Striking a balance... - Veterinary Practice
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Striking a balance…

hears how two busy vets cope with the demands of running a practice whilst still maintaining a hands-on clinical role

WHEN choosing a business partner
to help develop an existing one-man
mixed practice in Ipswich, Bristol
graduate Charles Bagnall looked
very close to home and in 1996 he
was joined by his brother and fellow
vet, James.

Together, the brothers have built up
the small animal side of the Orwell
Veterinary Group practice and in 2005
opened a purpose-built veterinary Tier 3
hospital. In 2008, the practice was
named Pet Plan Practice of the Year.

Combining a full-time veterinary
role with the challenges of running an
expanding practice is one faced by many
vets but so far Charles and James have
managed to strike a balance between the

“It has been a huge
advantage working so
closely with my brother
who is a similar age and
whose career path and
life goals have been
essentially the same. As we’ve both
wanted the same things at the same
time, we’ve been able to spend time and
energy on driving the practice forward
without worrying about other partners
or directors wanting to move in a
different direction at a different stage in
their career or life.

“Good working relationships with
our clients are key to our success and
we both still have a full-time role in the
day-to-day clinical work of the practice,
though I tend to spend more time consulting and James tends to be more
involved with the surgical caseload.
However, our schedule is tailored to
allow time for an ever-increasing
amount of management work.”

Charles and James divide
responsibility and management roles
within the practice, which they say is
vital for their sanity!

“We have allocated roles according
to our strengths and interests, but of
course we cannot do everything
ourselves. Where necessary, tasks are
delegated either within the practice or
outsourced. I am responsible for public
relations and marketing, accounts and
debt chasing as well as front-of-house
management, property maintenance,buildings, contents and vehicle
insurance and I am also fire and health
and safety officer.

“We believe that offering our clients
additional services is vital as we expand
and provide an importance means of
cash flow, thus supporting the rest of
the business. It’s therefore also my job
to oversee our Pet Care Plan in
conjunction with Premier Vet Alliance
(PVA) which keeps our customers
happy and our costs down and so
increases profitability.”

As the practice has
grown, involving everyone
in the business has also been
important. Key members of
staff have been given
specific areas of
responsibility such as
practice manager and
administrator and a recently
appointed customer care

Clinical director James’
areas of responsibility
include business planning
and strategy, payroll and
banking, human resources,
website and e-commerce,
pharmacy, pricing and

“The demands of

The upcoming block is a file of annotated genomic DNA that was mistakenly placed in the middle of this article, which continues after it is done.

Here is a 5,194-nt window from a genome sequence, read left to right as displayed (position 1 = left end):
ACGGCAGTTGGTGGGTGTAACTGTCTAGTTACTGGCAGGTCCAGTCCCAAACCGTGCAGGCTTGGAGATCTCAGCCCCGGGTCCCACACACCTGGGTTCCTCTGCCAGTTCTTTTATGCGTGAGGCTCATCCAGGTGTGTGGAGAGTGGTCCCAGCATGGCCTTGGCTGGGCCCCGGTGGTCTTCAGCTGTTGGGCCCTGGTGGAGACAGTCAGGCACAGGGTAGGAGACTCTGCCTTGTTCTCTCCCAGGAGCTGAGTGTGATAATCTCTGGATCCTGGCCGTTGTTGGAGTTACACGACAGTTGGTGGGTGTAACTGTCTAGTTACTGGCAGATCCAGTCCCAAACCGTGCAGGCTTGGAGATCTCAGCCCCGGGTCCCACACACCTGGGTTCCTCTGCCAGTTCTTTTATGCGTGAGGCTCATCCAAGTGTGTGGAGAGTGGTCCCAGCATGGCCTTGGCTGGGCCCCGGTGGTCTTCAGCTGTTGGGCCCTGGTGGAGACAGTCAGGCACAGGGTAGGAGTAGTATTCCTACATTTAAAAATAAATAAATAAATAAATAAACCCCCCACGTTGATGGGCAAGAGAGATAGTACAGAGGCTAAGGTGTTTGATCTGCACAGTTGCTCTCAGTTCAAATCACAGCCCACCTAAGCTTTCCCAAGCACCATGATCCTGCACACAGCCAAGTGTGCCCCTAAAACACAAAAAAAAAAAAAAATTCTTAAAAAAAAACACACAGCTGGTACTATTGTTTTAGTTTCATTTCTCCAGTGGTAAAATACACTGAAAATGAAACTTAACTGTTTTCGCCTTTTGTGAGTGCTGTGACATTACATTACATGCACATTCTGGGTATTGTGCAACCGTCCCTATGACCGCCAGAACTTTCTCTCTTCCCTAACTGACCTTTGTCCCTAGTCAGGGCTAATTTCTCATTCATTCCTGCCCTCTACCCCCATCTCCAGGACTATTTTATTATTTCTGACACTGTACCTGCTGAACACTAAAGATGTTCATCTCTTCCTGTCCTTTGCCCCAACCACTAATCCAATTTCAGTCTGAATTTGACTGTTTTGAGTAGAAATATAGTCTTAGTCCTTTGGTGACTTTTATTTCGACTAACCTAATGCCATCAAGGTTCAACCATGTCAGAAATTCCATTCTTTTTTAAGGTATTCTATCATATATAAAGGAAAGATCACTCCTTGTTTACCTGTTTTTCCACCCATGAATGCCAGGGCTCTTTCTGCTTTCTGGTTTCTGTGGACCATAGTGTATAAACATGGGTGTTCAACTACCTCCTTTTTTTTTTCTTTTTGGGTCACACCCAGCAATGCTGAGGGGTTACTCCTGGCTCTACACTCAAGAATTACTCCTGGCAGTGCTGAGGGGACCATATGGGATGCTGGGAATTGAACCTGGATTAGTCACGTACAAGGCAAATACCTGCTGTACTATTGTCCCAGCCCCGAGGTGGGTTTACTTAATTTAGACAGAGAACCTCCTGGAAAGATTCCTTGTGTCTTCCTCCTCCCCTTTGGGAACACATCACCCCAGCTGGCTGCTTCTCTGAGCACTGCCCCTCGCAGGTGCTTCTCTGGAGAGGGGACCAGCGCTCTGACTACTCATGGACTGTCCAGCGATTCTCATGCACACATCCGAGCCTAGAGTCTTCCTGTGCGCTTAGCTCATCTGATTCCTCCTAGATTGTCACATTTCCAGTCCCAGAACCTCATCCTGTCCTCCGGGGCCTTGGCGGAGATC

managing a busy small
animal practice are high and
at times stressful. In our
practice it has been
achievable by sharing the
work,” adds James. “Alone it
would have been a very
daunting and overwhelming
task and by supporting one
another, we’ve managed to
maintain our focus and enthusiasm.”

Social media and the internet
also have their
place at Orwell and
Charles’ marketing
and PR role has
involved, especially
with the frequent
use of the
practice’s interactive website,, and social media.

The practice’s most recent marketing
initiative is the introduction of a client
discount/loyalty scheme: “This has been
a very successful scheme that was
planned and implemented with full staff
involvement from the start. We’re always
looking for ways to attract and retain
more clients and by working with
Premier Vet Alliance, we’ve achieved
one of the highest sign-up rates to date.

“This scheme forms a vital part of
our business strategy helping us to
maintain and enhance our bonded client
base and make full use of an
increasingly internet-based sales arena.”

Other services offered by the
practice include a pet crematorium
and an online VMD accredited
dispensary, which are
regarded as “add-ons” but
which add further time
pressures outside normal
practice working hours.

“Time management is a
constant battle and is a
picture, I am sure, that is
mirrored in many vet
practices across the country,
particularly at a time when
practice incomes are being
squeezed and there is
increasing pressure on
practice expenditure, not
least on staffing levels and
wages. During busy periods
we struggle to achieve our
management roles as
effectively as we would like,”
adds Charles.

The Bagnall brothers
have considered the
possibility of one of them
stepping back from a
clinical role to focus on
managing the business but
they both still enjoy being
vets and are reluctant to
make that choice just yet.

“There is inevitably a
knock-on effect with
work-life balance as work
tends to tip the balance,
particularly during the
current economic
downturn,” says Charles.

“However while we still both enjoy
what we do, gaining satisfaction from
our veterinary work, and pride in our
practice and staff, it is worth all the

“Our employees help us achieve
our goals and we must also
acknowledge the usefulness of
companies such as PVA in easing the
non-clinical workload, by providing a
range of advisory services to us as and
when we need them in areas as diverse
as accountancy, business planning,
marketing and human resources.

“The hard work and long hours
are made possible by having
supportive and understanding wives
and working with a great team of like-
minded, caring and committed staff.”

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